If you like redemption stories and veteran players chasing one last chance at a championship, then boy, do we have an idea to sell you.
The NHL trade deadline is less than two weeks away, and the Boston Bruins figure to be quite busy as they gear up for what they hope is another deep Stanley Cup playoff run. General manager Don Sweeney should look to be fairly aggressive this year with the hopes of getting the Black and Gold over the hump after last year’s heartbreaking loss in Game 7 of the Stanley Cup Final.
Sweeney likely will turn over every stone in his quest to improve the roster, and that apparently includes taking a look at San Jose Sharks center and former Bruins captain Joe Thornton.
The Athletic’s Joe McDonald reported Sunday that a top-six forward and defensive depth are on Sweeney’s to-do list, but Thornton might also be an option.
“The team has also at least pondered how Thornton might fit on the current roster, according to multiple persons with knowledge of the club’s thinking,” McDonald wrote.
At least one person inside the Bruins’ dressing room wouldn’t mind seeing it happen.
“He would have an impact on and off the ice,” an unnamed Bruins player told McDonald.
Bringing in Thornton, whom the Bruins drafted first overall in the 1997 draft, would be a fascinating move. The future Hall of Famer has pretty much done it all in his career except for hoisting the Cup. In fact, Thornton has reached the Stanley Cup Final just once in his 23-year (!) career, when the Sharks lost to Pittsburgh in 2017.
Seeing Thornton’s career come full circle and watching him get one last kick at the can with the franchise that drafted him would certainly be a nice story, but it’s fair to wonder how much sense it makes for the Bruins. The 40-year-old Thornton is a long way removed from the days of contending for the Hart Trophy. He has just two goals and 22 assists in 56 games this season and is playing a career-low 15:12 per game.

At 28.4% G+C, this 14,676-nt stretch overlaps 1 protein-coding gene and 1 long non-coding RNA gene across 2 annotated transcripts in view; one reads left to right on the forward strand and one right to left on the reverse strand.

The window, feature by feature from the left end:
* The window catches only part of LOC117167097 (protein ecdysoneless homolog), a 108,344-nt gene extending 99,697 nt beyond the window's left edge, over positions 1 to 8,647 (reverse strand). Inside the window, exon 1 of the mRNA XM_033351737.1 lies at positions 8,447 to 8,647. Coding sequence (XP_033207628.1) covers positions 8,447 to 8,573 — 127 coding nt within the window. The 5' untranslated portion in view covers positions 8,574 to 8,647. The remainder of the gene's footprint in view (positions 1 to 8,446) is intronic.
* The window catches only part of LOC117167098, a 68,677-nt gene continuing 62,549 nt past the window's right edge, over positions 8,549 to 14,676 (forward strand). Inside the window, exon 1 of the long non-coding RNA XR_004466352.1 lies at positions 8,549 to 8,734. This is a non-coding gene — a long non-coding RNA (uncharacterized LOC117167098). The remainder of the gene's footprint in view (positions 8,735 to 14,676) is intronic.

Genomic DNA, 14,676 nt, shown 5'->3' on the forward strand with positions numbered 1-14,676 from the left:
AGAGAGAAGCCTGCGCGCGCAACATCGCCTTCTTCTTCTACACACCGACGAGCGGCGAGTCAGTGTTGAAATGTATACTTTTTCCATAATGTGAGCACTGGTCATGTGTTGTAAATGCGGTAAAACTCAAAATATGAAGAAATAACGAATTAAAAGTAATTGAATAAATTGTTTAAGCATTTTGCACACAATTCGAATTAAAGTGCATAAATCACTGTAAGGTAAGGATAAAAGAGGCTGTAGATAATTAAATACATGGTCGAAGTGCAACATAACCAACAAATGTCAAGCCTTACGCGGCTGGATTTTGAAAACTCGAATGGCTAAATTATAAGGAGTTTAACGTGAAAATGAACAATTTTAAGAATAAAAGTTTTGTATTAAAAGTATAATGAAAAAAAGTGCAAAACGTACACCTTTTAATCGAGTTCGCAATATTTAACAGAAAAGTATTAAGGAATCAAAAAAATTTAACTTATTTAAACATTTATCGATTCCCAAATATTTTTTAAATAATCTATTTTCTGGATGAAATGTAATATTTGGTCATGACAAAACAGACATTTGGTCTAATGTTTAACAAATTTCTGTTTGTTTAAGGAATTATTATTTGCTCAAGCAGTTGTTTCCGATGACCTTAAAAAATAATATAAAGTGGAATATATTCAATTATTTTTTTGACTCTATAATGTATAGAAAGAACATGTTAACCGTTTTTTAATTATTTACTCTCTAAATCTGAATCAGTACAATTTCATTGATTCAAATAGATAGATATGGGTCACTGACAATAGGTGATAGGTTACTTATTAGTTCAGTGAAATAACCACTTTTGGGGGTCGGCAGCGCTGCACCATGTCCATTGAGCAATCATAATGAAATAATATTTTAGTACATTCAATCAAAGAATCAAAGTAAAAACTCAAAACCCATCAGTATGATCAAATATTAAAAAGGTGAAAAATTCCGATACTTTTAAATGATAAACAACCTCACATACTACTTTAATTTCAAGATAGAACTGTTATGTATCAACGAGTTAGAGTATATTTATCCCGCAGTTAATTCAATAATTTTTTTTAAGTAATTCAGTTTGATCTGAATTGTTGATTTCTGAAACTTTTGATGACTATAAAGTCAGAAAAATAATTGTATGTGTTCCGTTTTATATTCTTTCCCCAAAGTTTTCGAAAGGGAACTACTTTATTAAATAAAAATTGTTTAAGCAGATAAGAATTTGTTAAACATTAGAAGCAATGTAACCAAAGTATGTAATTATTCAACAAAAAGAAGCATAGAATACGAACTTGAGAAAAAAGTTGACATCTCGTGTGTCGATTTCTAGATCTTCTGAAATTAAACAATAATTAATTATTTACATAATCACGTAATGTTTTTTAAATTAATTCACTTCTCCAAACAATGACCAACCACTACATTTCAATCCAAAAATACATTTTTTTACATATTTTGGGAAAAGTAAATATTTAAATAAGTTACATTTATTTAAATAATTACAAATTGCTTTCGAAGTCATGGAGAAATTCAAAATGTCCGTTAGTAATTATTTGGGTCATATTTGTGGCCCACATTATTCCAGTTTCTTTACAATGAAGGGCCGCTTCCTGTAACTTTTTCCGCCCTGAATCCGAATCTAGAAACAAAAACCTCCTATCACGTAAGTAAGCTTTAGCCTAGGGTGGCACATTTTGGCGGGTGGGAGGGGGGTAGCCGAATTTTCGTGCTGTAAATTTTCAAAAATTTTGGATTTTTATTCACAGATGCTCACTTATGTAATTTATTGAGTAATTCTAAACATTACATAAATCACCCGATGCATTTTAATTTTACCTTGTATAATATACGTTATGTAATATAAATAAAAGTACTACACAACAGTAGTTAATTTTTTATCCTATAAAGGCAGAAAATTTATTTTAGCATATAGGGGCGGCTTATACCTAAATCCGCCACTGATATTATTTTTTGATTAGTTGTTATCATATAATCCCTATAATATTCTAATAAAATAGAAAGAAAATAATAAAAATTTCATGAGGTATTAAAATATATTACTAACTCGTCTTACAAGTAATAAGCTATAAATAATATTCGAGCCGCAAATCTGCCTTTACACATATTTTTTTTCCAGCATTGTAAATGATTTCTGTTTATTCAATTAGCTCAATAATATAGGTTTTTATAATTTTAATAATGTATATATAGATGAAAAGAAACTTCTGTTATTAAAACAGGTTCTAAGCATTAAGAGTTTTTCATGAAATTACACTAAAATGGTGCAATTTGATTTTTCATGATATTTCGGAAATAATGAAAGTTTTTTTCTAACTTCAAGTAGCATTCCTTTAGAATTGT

Perhaps most importantly, it’s hard to see how he’d fit into the Bruins’ lineup. Thornton conceivably could center the third line, but Boston is at its best when Charlie Coyle is centering that line, assuming the club is getting production from the top two lines, as well. Maybe Thornton could skate on the fourth line. He’d certainly be the most famous fourth-line center in the NHL, but the Bruins would have to decide whether they want to break up the chemistry of their checking line in order to bring in Thornton.
The 6-foot-4 forward could also give the Bruins some additional size and playmaking ability on the power play, but would he represent a significant upgrade for a power-play unit that ranks second in the NHL?
These are the sorts of questions Sweeney and his team must answer in the next two weeks. Thornton is on a one-year, $2 million contract, so that shouldn’t be much of an issue. Maybe if the Bruins strike out on something bigger they could turn to Thornton.
It certainly would make for a good story if nothing less.
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